The Computer Doctor centers, which will repair computers and install software, are aimed directly at stores such as Radio Shack and CompUSA, which dominate the market for helping consumers with their computer problems.
The venture could also help boost Wal-Mart's sales of electronics merchandise by carving a separate place, within the store, to ease the concerns of technophobic customers.
No track record
Wal-Mart sells computers in 1,400 of its about 3,000 U.S. stores year-round and adds computers to all its stores for certain holidays or special promotions, though it hasn't established much of a track record as a seller of computers.
While Wal-Mart has just begun the test, the retailer has a reputation for rapidly rolling out concepts if a test is deemed successful. Recently, Wal-Mart began testing coffee bars and bath shops in the same way, leasing space in the front of some stores to outside operators.
"We're going to see what customer response is" before making any decisions about expanding the Computer Doctor concept, a Wal-Mart spokeswoman said. She declined to discuss the time frame or expectations that Wal-Mart has set for the test.
Wal-Mart's first Computer Doctor opened last week in Ankeny, Iowa, a suburb of Des Moines. Nine other stores will have the centers sometime next year.
Wal-Mart is also testing kiosks in several stores that let shoppers order computers and accessories that are then delivered to their homes.
While Wal-Mart currently isn't integrating Computer Doctor centers into its Web site, several analysts see future links.
"I'd be very surprised if they don't go after that in a big way," says Jeffrey Hill, managing director of Meridian Consulting Group Inc., Westport, Conn. He calls the test "classic" Wal-Mart strategy for entering a new business.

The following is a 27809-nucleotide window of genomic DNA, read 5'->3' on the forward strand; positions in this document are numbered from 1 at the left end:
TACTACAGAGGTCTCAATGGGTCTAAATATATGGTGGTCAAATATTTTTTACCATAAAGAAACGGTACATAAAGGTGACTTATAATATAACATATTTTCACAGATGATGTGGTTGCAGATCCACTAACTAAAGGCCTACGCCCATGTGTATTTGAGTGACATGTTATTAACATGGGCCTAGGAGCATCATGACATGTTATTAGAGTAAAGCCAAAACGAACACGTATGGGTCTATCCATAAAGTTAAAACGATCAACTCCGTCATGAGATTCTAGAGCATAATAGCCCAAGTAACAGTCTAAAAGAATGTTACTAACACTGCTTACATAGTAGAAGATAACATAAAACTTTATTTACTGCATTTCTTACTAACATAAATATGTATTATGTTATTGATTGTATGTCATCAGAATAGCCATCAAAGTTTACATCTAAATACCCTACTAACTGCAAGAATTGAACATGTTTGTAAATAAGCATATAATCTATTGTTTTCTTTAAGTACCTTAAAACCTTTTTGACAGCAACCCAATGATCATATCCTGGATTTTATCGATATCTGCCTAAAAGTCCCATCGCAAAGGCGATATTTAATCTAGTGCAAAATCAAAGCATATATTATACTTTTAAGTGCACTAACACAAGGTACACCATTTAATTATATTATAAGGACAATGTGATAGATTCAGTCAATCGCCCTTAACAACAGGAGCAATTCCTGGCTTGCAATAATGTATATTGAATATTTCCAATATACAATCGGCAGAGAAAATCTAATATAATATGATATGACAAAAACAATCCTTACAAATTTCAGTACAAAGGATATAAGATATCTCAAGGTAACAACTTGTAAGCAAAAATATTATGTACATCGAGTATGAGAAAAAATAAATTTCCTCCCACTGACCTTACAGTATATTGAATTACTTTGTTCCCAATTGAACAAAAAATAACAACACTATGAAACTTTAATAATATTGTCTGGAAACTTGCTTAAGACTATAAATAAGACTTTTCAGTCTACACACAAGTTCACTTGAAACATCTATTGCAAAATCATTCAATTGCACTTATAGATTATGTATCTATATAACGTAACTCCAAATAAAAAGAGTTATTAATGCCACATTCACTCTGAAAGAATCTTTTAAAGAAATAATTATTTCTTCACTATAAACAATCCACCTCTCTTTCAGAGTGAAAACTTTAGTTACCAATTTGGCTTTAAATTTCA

Wal-Mart is expected to roll out a new Internet shopping site in time for the coming holiday selling season but has provided few details of the much anticipated Web site.
The latest computer venture pairs the world's largest retailer with a tiny company in Aberdeen, S.D. Closely held Computer Doctor Franchise Systems Inc. has 38 stores that generate about $10 million in annual sales, said its chief executive officer and founder, Lonnie Helgerson, who owns the company with his brother Phil Helgerson. Most of the Computer Doctor stores are stand-alone operations, primarily in the Midwest.
According to Lonnie Helgerson, Wal-Mart, based in Bentonville, Ark., approached him in February after reading about his business in a franchising magazine.
Computer Doctor centers within WalMart stores won't carry products such as new computers, printers or printer ink cartridges that Wal-Mart already sells in its stores. Instead, the centers will stock used laptops and printers, as well as cables and other accessories, Helgerson said.
As a result, he's banking on increased traffic from regular Wal-Mart shoppers and services to compensate for lost sales of products that a regular Computer Doctor store would have sold. Usually, Computer Doctor stores get about half their sales from products; in Wal-Mart that should drop to about 30 percent, he says.
Specific terms of the arrangement between Computer Doctor and Wal-Mart were not disclosed.
Unlike regular Computer Doctor stores, the ones in Wal-Mart will be open Sundays and stay open longer, at Wal-Mart's request. The centers will be identified by bright red neon signs and will be staffed by four employees, two of whom will be technicians. The centers will charge a flat fee for a menu of different services and also make house calls.
If Wal-Mart decides to expand the concept to a full-blown presence in its stores nationwide, that could pose a major competitive threat to electronics retailers, many of whom have service offerings.
Radio Shack's 7,000 stores across the country already offer similar services. That service capability "is one of our strengths," said Bob Kilinski, vice president of Tandy Services, a unit of Tandy Corp., the Fort Worth, Texas, parent of Radio Shack. While he declined to comment on the Wal-Mart entry, Kilinski said, "We handle the product from cradle to grave. Consumers feel good about that."
A spokeswoman for CompUSA Inc. (NYSE:CPU) in Dallas noted that it already offers a broad array of services, including 24-hour telephone help. "We have a much more extensive variety than they (Wal-Mart) have, and technology is what we are known for," she noted.
General retailers have struggled to sell computers because the profit margins are razor thin, trained salespeople are hard to retain, and managing the fast changing product inventory is difficult.
Wal-Mart's rival, Kmart Corp., Troy, Mich., for instance, doesn't carry computer hardware. "Most of our customers wouldn't come to us to buy PCs and a lot of computer equipment," said a spokeswoman for Kmart. "They wouldn't expect that from us."